A few years ago I planted a hedge of hibiscus beneath the solar panels at the Block. Most of them were transplanted from other areas in the garden during late winter and after they had been severely pruned. They were predominantly the Fijian variety, larger growing and hardy to cooler temperatures. Some hadn’t been doing well in other parts of the garden and I thought I would be able to keep them trimmed back to the lower edge of the panels.
With a path on one side and a border beneath, it appeared to be an ideal situation for them. It was. They grew larger and faster than I had anticipated. Condensation collecting overnight on the panels kept them watered. The north facing aspect provided sun and warmth. They grew into one another and out over the path. Their branches threatened the panels’ exposure to the sun.
One grew larger than the rest and I transplanted it for the second time to a position in front of the water tank. This was not such a happy experience. The plant took a couple of years to completely recover. Just as it had, and small shoots were finally appearing on the trunk and branches, I made the decision to plant the white wall, a completely white garden in that area. There is a hibiscus that would be suitable, Hibiscus syriacus. Deciduous, this is the most cold hardy hibiscus. The range of colours range from white through to mauve. Ces often has them at the market.
Considering my white colour scheme I realised a plant with bright pink flowers did not fit. Once again the plant was wrenched from its surroundings and plonked in a hastily dug hole. Nothing happened all summer and a month ago I decided to pull it out. To my total surprise new healthy white roots were sprouting everywhere and on close inspection the limbs were not as bare as I thought. Tiny little leaves were just appearing. I bundled it up in wet newspaper and brought it down to the new border I am establishing at the beach house. The weather was perfect. Warm, with showers almost every day or night. Within a week the leaves had sprouted properly and the plant was thriving. Although Fijian hybrids have smaller flowers, the plant is vigorous and can grow up to three metres. Great examples are ‘Suva Queen, a double pink, ‘Simmonds Red’, a clear single red and ‘DJ O’Brien’ apricot, with a double flower. The many times I have transplanted mine attributes to its hardiness.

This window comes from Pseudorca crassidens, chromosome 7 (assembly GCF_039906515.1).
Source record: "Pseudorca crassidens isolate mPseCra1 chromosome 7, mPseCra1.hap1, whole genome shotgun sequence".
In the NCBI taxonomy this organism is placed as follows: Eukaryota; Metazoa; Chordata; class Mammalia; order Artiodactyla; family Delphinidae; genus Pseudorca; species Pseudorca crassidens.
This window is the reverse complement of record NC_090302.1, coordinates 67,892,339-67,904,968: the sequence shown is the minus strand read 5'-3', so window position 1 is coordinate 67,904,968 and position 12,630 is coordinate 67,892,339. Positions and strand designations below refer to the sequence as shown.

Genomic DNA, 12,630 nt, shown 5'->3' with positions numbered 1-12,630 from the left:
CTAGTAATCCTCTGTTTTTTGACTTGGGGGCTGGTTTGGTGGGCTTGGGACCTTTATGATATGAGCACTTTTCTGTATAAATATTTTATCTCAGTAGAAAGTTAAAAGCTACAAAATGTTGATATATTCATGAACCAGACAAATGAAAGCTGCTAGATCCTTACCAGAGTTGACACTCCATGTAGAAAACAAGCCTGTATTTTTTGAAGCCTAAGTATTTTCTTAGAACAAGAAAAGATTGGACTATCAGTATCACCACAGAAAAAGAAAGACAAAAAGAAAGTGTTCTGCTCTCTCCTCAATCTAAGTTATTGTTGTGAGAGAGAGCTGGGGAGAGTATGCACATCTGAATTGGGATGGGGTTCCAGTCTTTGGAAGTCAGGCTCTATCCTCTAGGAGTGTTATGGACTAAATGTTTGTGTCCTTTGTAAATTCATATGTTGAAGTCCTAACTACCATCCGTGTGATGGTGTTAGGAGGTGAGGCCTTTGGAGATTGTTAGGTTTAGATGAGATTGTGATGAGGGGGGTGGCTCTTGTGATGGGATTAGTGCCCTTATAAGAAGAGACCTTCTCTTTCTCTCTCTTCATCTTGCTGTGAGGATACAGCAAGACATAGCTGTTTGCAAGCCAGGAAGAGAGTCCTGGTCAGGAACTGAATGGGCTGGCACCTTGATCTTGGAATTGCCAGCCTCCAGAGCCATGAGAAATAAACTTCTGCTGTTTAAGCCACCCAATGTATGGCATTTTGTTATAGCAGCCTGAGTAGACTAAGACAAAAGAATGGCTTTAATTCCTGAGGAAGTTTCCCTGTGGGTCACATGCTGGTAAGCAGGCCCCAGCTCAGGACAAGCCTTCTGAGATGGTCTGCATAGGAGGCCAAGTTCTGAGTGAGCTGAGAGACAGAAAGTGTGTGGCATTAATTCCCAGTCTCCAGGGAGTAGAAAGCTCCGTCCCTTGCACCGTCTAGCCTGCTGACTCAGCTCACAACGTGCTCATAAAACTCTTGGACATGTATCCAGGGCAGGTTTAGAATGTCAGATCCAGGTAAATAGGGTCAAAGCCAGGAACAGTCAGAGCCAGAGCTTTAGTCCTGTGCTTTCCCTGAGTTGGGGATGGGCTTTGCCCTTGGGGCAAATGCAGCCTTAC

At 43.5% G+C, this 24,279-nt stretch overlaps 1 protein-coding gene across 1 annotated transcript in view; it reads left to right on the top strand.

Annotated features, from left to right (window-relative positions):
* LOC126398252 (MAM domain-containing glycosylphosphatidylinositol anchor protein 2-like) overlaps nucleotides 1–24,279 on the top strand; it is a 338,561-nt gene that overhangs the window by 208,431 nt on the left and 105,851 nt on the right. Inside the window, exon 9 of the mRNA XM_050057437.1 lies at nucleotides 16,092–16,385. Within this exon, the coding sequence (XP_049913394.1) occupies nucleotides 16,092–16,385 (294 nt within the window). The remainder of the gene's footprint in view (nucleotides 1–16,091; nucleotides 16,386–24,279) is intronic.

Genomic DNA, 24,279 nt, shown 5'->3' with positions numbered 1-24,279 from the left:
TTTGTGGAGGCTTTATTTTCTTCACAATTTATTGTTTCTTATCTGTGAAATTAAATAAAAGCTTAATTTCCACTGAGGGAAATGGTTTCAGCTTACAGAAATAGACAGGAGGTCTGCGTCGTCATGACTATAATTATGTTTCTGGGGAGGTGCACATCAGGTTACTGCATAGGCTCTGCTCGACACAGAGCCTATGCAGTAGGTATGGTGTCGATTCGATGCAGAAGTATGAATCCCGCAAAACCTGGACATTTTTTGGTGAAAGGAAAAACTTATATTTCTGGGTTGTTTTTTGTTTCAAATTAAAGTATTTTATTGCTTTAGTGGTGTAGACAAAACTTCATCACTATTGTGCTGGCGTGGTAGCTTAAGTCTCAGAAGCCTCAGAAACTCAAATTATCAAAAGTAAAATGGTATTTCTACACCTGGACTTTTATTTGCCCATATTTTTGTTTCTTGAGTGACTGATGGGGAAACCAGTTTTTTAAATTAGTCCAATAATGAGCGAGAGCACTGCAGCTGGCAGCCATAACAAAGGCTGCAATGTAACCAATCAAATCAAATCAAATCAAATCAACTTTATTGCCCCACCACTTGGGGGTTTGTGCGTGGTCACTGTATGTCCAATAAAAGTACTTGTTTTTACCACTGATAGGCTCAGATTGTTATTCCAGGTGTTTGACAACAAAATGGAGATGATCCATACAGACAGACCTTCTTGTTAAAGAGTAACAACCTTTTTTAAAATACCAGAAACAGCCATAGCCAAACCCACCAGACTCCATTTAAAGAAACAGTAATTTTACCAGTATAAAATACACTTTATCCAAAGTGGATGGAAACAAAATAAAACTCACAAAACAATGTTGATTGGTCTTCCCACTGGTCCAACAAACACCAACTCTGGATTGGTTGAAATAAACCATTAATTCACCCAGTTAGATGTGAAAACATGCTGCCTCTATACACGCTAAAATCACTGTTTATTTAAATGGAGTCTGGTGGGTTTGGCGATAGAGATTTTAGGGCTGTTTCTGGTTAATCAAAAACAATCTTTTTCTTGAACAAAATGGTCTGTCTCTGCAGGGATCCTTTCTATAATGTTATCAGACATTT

Hibiscus are flowering all over the district. Most gardeners have remarked on how especially floriferous they have been this year. This is because the weather has been ideal for them. Hibiscus do love a bit of water. They hate wet feet but they love some moisture. This year has been great for them. The large colourful blooms belong to Hawaiian hibiscus, which are smaller growing.
One of my favourite hibiscus is ‘Erin Rachel’, a hybrid developed by New Zealander Jack Clarke for Auckland conditions. A cross between the Fijian and the Hawaiian they are hardier than the Hawaiian but retain the large flowers.
I often get asked about the hibiscus growing up the side of the St John Op Shop in the village. This is Hibiscus mutabilis, which can grow into a small tree. Happy in full sun or part shade they are renowned for their large showy flowers, which open white in the morning and change to pink and then a dark pink by the afternoon.
With sun, moisture and an occasional feed, hibiscus are well worth growing.
One of my favourite hibiscus is ‘Erin Rachel’, hardy and with large flowers.